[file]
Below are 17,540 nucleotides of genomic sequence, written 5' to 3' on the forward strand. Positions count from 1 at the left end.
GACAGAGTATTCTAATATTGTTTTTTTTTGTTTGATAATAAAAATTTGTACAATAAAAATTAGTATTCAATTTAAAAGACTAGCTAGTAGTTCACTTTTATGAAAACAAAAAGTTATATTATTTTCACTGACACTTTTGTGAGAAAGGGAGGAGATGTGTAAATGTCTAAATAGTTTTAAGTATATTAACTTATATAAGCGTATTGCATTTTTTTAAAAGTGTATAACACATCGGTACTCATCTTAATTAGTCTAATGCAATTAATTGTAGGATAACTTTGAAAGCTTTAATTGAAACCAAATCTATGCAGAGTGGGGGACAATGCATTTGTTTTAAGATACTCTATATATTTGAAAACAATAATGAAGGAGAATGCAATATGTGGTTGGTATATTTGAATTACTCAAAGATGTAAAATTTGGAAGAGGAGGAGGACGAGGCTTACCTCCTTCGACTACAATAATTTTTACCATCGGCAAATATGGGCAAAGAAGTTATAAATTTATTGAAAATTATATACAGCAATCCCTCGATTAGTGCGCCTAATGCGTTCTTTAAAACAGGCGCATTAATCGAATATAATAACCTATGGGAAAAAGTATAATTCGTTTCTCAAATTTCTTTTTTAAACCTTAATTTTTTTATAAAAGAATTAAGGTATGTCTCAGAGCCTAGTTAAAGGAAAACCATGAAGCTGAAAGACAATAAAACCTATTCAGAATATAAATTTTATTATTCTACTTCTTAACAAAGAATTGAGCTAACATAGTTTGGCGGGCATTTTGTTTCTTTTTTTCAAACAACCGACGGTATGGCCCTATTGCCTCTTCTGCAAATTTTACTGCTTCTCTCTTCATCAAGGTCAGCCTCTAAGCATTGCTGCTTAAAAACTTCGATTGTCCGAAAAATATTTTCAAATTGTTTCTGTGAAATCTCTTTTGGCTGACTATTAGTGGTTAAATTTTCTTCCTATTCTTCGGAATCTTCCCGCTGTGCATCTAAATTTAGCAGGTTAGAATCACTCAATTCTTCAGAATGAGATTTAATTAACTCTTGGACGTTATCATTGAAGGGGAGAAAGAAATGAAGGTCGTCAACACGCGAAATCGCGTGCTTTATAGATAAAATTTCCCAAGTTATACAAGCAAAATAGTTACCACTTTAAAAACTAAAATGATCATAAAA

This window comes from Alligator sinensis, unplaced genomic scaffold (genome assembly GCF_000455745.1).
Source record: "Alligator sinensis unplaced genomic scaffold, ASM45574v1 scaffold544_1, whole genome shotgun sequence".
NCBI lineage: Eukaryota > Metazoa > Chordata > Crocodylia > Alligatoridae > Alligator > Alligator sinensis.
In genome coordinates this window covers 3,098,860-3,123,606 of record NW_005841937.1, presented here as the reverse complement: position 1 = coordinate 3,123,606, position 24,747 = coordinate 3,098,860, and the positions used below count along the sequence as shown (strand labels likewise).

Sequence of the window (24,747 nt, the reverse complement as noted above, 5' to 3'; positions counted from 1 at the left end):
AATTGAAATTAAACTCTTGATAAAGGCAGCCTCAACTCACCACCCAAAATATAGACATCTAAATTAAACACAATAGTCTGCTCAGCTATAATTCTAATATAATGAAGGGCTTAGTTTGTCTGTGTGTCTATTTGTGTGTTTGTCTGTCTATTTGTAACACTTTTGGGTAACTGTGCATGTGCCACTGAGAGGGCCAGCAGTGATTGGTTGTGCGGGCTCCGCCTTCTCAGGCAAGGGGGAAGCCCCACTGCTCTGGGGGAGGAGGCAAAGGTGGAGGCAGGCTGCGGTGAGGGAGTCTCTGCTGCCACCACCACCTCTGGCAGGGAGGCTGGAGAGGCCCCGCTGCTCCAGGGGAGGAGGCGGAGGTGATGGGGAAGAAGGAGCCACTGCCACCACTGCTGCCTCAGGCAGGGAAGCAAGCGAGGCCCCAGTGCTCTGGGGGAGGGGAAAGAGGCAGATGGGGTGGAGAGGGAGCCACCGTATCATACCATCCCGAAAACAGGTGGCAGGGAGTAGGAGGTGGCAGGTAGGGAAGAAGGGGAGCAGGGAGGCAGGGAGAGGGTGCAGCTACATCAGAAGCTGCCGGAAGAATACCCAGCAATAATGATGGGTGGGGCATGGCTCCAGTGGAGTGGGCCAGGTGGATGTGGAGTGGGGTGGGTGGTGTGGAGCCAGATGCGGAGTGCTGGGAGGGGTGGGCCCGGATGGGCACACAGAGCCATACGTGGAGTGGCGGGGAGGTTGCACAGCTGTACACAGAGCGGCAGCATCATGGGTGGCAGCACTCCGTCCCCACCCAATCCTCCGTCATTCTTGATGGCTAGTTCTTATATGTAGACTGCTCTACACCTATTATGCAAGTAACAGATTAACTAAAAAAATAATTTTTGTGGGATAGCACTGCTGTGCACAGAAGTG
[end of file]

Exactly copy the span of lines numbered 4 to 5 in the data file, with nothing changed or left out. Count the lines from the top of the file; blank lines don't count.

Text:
Source record: "Alligator sinensis unplaced genomic scaffold, ASM45574v1 scaffold544_1, whole genome shotgun sequence".
NCBI lineage: Eukaryota > Metazoa > Chordata > Crocodylia > Alligatoridae > Alligator > Alligator sinensis.